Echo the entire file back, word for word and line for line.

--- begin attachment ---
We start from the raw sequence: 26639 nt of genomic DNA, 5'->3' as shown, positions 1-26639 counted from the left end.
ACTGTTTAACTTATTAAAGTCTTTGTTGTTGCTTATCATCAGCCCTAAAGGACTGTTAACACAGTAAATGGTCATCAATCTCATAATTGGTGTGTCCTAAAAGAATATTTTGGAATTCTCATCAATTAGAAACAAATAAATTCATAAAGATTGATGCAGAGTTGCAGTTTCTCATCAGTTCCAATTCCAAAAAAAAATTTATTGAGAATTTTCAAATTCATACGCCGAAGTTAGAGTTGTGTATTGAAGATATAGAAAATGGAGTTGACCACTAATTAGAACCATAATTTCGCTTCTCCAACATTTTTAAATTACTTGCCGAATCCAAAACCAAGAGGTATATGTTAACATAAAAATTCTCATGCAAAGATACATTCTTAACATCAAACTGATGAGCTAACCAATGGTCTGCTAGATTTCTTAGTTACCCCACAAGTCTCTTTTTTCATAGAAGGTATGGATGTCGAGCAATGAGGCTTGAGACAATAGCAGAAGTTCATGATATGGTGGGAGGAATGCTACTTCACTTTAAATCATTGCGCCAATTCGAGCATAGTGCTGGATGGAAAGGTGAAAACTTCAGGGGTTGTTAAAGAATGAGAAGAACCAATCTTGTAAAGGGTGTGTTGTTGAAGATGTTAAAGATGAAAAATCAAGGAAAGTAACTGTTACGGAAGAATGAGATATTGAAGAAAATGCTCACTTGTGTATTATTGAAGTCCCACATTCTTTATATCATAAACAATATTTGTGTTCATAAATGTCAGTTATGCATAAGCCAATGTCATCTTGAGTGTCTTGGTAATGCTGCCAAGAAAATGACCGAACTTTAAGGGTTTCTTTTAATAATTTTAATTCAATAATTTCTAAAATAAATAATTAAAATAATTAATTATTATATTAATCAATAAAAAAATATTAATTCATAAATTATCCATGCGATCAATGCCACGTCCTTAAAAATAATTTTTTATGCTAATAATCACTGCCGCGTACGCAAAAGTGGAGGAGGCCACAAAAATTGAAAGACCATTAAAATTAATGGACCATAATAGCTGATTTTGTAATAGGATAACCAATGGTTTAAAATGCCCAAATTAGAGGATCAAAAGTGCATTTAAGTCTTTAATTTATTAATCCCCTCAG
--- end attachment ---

We start from the raw sequence: 26639 nt of genomic DNA, 5'->3' as shown, positions 1-26639 counted from the left end.
ACTGTTTAACTTATTAAAGTCTTTGTTGTTGCTTATCATCAGCCCTAAAGGACTGTTAACACAGTAAATGGTCATCAATCTCATAATTGGTGTGTCCTAAAAGAATATTTTGGAATTCTCATCAATTAGAAACAAATAAATTCATAAAGATTGATGCAGAGTTGCAGTTTCTCATCAGTTCCAATTCCAAAAAAAAATTTATTGAGAATTTTCAAATTCATACGCCGAAGTTAGAGTTGTGTATTGAAGATATAGAAAATGGAGTTGACCACTAATTAGAACCATAATTTCGCTTCTCCAACATTTTTAAATTACTTGCCGAATCCAAAACCAAGAGGTATATGTTAACATAAAAATTCTCATGCAAAGATACATTCTTAACATCAAACTGATGAGCTAACCAATGGTCTGCTAGATTTCTTAGTTACCCCACAAGTCTCTTTTTTCATAGAAGGTATGGATGTCGAGCAATGAGGCTTGAGACAATAGCAGAAGTTCATGATATGGTGGGAGGAATGCTACTTCACTTTAAATCATTGCGCCAATTCGAGCATAGTGCTGGATGGAAAGGTGAAAACTTCAGGGGTTGTTAAAGAATGAGAAGAACCAATCTTGTAAAGGGTGTGTTGTTGAAGATGTTAAAGATGAAAAATCAAGGAAAGTAACTGTTACGGAAGAATGAGATATTGAAGAAAATGCTCACTTGTGTATTATTGAAGTCCCACATTCTTTATATCATAAACAATATTTGTGTTCATAAATGTCAGTTATGCATAAGCCAATGTCATCTTGAGTGTCTTGGTAATGCTGCCAAGAAAATGACCGAACTTTAAGGGTTTCTTTTAATAATTTTAATTCAATAATTTCTAAAATAAATAATTAAAATAATTAATTATTATATTAATCAATAAAAAAATATTAATTCATAAATTATCCATGCGATCAATGCCACGTCCTTAAAAATAATTTTTTATGCTAATAATCACTGCCGCGTACGCAAAAGTGGAGGAGGCCACAAAAATTGAAAGACCATTAAAATTAATGGACCATAATAGCTGATTTTGTAATAGGATAACCAATGGTTTAAAATGCCCAAATTAGAGGATCAAAAGTGCATTTAAGTCTTTAATTTATTAATCCCCTCAG